The IHAS argues that sprawled urban regions are more livable due to increased affordability and reduced traffic congestion. This is not entirely true. Sprawled community’s lower single-family housing cost are often offset by higher transportation costs, resulting in lower overall affordability, and although more compact cities tend to have more intense traffic congestion (percentage peak-period traffic speed reductions), but this is more than offset by shorter average trip lengths and lower automobile mode shares, so residents tend to have lower per capita congestion costs [pdf] (annual delay hours). Empirical research indicates that compact development tends to reduce congestion costs overall. For example, a major Phoenix, Arizona study [pdf] found that residents of older neighborhoods with more compact and mixed development, more connected streets, better walking conditions, and better public transit services experienced less congestion and spent less total time traveling than did residents of newer, lower-density, automobile-dependent suburbs. Urban residents’ commute trips averaged about seven miles and shopping trips three miles, compared with almost eleven and 4 miles, respectively, in suburban areas.
The IHAS ignores other costs of sprawl including higher infrastructure costs, higher traffic fatality rates, higher rates of obesity and associated health problems, reduced mobility options for non-drivers, and associated increases in drivers’ chauffeuring costs [pdf]. The IHAS argues that sprawl increases household economic opportunity and wealth; it couldn’t be more wrong. Sprawl reduces overall accessibility, which reduces employment opportunities, particularly for economically disadvantaged people. A recent study described in “Does Urban Sprawl Hold Down Upward Mobility?” found that upward mobility (the chance that a child born in a lower-income household becomes more economically successful as an adult) is significantly higher in compact areas than sprawling areas. Their analysis indicates that this results from better job access and less income segregation in more compact areas.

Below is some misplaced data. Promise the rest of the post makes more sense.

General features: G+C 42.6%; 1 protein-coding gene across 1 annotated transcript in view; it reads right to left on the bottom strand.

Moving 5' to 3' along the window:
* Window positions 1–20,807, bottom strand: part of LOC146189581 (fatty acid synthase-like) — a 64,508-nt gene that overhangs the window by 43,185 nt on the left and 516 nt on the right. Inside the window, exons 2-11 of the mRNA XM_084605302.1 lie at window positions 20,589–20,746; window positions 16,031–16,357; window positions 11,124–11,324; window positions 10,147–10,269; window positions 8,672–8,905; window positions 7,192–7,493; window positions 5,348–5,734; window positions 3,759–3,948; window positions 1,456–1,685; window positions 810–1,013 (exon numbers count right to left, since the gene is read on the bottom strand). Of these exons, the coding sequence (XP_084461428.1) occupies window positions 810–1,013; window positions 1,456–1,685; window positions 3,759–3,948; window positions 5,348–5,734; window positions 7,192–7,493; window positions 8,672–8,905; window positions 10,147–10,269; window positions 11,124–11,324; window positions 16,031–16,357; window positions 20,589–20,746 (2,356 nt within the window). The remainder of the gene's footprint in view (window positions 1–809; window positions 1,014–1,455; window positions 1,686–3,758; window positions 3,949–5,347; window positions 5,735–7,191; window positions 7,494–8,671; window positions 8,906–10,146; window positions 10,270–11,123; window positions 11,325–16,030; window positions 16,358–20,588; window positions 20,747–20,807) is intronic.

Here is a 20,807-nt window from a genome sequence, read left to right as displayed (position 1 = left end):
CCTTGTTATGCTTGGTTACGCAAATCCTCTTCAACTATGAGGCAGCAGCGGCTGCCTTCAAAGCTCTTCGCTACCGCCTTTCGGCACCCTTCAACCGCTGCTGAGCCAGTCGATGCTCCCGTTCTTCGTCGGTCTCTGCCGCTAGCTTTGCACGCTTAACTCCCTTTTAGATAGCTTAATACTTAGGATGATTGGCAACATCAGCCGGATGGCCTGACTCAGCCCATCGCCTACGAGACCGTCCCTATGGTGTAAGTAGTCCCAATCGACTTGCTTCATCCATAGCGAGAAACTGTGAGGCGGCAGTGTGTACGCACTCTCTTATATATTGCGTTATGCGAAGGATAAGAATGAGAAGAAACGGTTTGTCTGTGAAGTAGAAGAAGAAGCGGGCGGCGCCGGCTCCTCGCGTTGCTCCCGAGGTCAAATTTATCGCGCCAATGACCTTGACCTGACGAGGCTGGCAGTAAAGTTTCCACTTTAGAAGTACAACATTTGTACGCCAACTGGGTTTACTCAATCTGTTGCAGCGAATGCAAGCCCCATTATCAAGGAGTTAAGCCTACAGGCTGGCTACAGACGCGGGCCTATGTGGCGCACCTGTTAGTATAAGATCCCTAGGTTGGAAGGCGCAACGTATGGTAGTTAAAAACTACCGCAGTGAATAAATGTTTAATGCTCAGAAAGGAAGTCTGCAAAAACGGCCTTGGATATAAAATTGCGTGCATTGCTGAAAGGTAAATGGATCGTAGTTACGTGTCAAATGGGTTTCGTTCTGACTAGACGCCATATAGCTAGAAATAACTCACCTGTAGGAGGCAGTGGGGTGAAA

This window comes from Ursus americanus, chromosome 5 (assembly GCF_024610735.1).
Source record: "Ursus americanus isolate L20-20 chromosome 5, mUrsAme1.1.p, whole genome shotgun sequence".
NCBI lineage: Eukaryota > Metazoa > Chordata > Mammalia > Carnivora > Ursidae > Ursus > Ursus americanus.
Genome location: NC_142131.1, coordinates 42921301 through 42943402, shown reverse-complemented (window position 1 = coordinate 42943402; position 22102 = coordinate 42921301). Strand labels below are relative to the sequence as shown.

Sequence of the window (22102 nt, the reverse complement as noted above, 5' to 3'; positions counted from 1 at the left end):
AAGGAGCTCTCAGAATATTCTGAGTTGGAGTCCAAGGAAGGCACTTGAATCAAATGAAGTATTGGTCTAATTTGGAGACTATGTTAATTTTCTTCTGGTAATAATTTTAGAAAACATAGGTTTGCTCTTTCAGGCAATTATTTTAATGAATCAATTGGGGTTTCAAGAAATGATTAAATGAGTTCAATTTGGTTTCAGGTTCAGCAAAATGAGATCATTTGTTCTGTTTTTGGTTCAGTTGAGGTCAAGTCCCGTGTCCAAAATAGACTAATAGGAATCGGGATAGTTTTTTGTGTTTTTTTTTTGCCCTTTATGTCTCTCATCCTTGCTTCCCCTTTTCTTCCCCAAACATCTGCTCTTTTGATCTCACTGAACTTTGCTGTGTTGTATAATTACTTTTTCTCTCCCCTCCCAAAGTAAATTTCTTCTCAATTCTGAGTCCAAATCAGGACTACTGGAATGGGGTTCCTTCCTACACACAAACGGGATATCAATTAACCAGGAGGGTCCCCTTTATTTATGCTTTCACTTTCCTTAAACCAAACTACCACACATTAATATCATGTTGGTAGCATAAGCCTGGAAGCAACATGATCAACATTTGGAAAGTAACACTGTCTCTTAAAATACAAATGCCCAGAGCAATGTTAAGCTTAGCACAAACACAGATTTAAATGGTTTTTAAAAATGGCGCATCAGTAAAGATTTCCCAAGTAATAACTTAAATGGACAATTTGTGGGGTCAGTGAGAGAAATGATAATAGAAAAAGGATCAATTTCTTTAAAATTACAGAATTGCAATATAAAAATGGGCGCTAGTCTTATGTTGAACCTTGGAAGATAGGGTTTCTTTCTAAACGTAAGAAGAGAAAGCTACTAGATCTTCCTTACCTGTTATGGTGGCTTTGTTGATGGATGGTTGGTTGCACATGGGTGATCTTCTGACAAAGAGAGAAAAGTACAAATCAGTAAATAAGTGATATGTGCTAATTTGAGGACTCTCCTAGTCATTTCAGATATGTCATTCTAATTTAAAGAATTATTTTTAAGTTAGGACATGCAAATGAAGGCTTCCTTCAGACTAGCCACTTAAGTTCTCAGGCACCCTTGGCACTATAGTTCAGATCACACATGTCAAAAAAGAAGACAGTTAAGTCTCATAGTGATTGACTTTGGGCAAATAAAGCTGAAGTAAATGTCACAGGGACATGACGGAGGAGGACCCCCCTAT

The IHAS cites a study by Chang-Tai Hsieh and Enrico Moretti, “Why Do Cities Matter? Local Growth and Aggregate Growth,” as evidence that housing regulatory constraints in economically successful urban regions such as San Francisco and New York reduce national employment and productivity growth; they imply that this refers to urban containment regulations but the study actually emphasizes agglomeration efficiencies and so criticizes restrictions on urban infill. In fact, they point out that the type of population growth that the IHAS advocates, based on low housing costs rather than productivity growth, can be economically harmful. They explain: “Essentially, Phoenix, Las Vegas and Riverside have attracted many residents because of good weather and abundant supply of cheap housing but this reallocation results in a loss in aggregate output because it has brought more people working in cities where the marginal product of labor is low.”
Instead, they advocate unrestrained urban infill in economically successful regions. Citing San Jose, California, Hsieh and Moretti explain, “In a region with some of the most expensive real estate in the world, surface parking lots, 1-story buildings and underutilized pieces of land are still remarkably common due to land use restrictions.” They therefore recommend national policies to reduce such restrictions, plus major investments in commuter rail to improve labor access in economically dynamic urban regions, exactly the opposite of what Cox and Pavletich suggest.